Dúngal hoisted up
his tunic, tightened his girdle, and waded into the river. The surface of
the water sparkled and danced. He squinted as he scanned its sandy bottom
for smooth, round pebbles to use in his slingshot.
From behind him came the splash of oars. There was a thud as a
curach drew up to the bank. Dúngal waited for someone to call out a
greeting, but there was only the scrunch of feet and the clink of metal.
Puzzled, he turned to look.
That was no curach. It was a huge longship made of wood, and the
men leaping onto the bank were carrying spears and daggers. Vikings!
One of them shouted in his strange language and pointed at Dúngal.
His head, in its iron helmet, was like an evil grey skull. Dúngal tore the
slingshot from his girdle, and felt round frantically in the water for a
stone. Any stone. He fitted it to his slingshot, and fired.
It plopped pathetically at the Viking’s feet.
The man gave a snort of laughter. His mouth was blood-red and his
teeth gleamed. Dúngal splashed towards the bank and scrambled out of the
water. His wet feet slithered on moss as he darted between the trees. He
could hear Vikings crashing after him through the bracken.
The ringfort lay ahead, just across the field. Dúngal could see the
deep ring of the ditch and the high earth wall. He just had to cross that
ditch. Then he could pull up the wooden ramp and leave the invaders on the
other side. Then he’d be safe with all his kinsfolk. Safe in the cobbled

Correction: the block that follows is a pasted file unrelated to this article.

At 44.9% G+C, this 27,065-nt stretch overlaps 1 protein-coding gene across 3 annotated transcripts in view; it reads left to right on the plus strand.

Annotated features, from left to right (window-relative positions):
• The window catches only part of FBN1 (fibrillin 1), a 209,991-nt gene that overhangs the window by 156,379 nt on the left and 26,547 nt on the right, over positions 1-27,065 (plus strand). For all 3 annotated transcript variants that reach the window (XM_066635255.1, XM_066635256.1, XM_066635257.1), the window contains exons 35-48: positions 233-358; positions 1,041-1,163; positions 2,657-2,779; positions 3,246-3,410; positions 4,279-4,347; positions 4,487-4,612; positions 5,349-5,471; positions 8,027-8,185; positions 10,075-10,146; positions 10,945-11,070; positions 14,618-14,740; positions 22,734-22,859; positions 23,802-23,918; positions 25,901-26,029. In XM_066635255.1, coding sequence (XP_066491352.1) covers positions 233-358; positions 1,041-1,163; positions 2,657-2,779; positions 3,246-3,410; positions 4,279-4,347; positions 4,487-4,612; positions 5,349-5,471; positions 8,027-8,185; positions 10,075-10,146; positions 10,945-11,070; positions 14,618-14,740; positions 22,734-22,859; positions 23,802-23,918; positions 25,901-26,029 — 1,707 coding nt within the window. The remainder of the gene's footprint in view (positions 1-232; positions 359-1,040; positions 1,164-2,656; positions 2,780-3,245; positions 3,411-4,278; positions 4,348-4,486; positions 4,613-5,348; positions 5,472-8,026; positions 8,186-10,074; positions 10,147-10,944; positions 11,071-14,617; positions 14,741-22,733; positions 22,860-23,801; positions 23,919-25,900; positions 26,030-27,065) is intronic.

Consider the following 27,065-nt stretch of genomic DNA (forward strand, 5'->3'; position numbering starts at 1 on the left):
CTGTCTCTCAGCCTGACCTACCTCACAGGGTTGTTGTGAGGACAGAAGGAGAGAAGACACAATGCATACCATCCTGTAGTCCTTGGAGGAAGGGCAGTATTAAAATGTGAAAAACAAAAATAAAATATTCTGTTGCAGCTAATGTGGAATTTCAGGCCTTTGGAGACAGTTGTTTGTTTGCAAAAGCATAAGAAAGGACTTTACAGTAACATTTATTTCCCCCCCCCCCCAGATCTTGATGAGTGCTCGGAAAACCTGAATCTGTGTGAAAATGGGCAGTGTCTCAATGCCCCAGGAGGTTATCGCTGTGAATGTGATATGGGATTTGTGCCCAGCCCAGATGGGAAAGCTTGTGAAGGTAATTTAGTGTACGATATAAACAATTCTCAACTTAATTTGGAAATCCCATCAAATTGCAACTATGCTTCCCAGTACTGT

yard, with the little round house and the pointy roof, safe with his
father and mother, sisters and brothers…
Two of his kinsmen were working in the field. They looked up,
dropped tools, and broke into a run. Dúngal glanced over his shoulder.
Pursuers were erupting from the trees, their spears glinting. He heard a
rattle of wood as his kinsmen leapt onto the ramp and galloped across the
ditch. Dúngal grabbed a discarded hoe and hurled it at the Vikings. One of
them tripped, bellowing as he fell, and two other raiders somersaulted
over him in a flurry of arms and legs.
‘Yes!’ cheered Dúngal.
But the next moment, a huge fist punched him in the back and sent
him sprawling. His chin crashed into the earth, his teeth snapped against
his tongue. He struggled to his knees, gasping for breath. His mouth
tasted of blood. In the gateway ahead of him he saw his kinsmen bending to
lift up the ramp.
‘Wait!’ yelled Dúngal. ‘Wait for me!’
A hand seized him by the ankle, and dragged him backwards. He
twisted, and thrashed wildly with his legs, trying to break free.
‘Let me go, you big smelly marauder!’
His head bumped up and down as he was scraped over furrows and tree
roots. Then the Viking ship loomed over him, its carved dragonhead leering
The raider loosed his hold and Dúngal sprang to his feet. But as he
turned to flee, the man grabbed him by the tunic. For an instant, Dúngal
hung, legs flailing, then the Viking swung round and let go. Dúngal felt
himself flying through the air, and the last thing he saw as he hurtled
downwards was the wooden deck of the ship.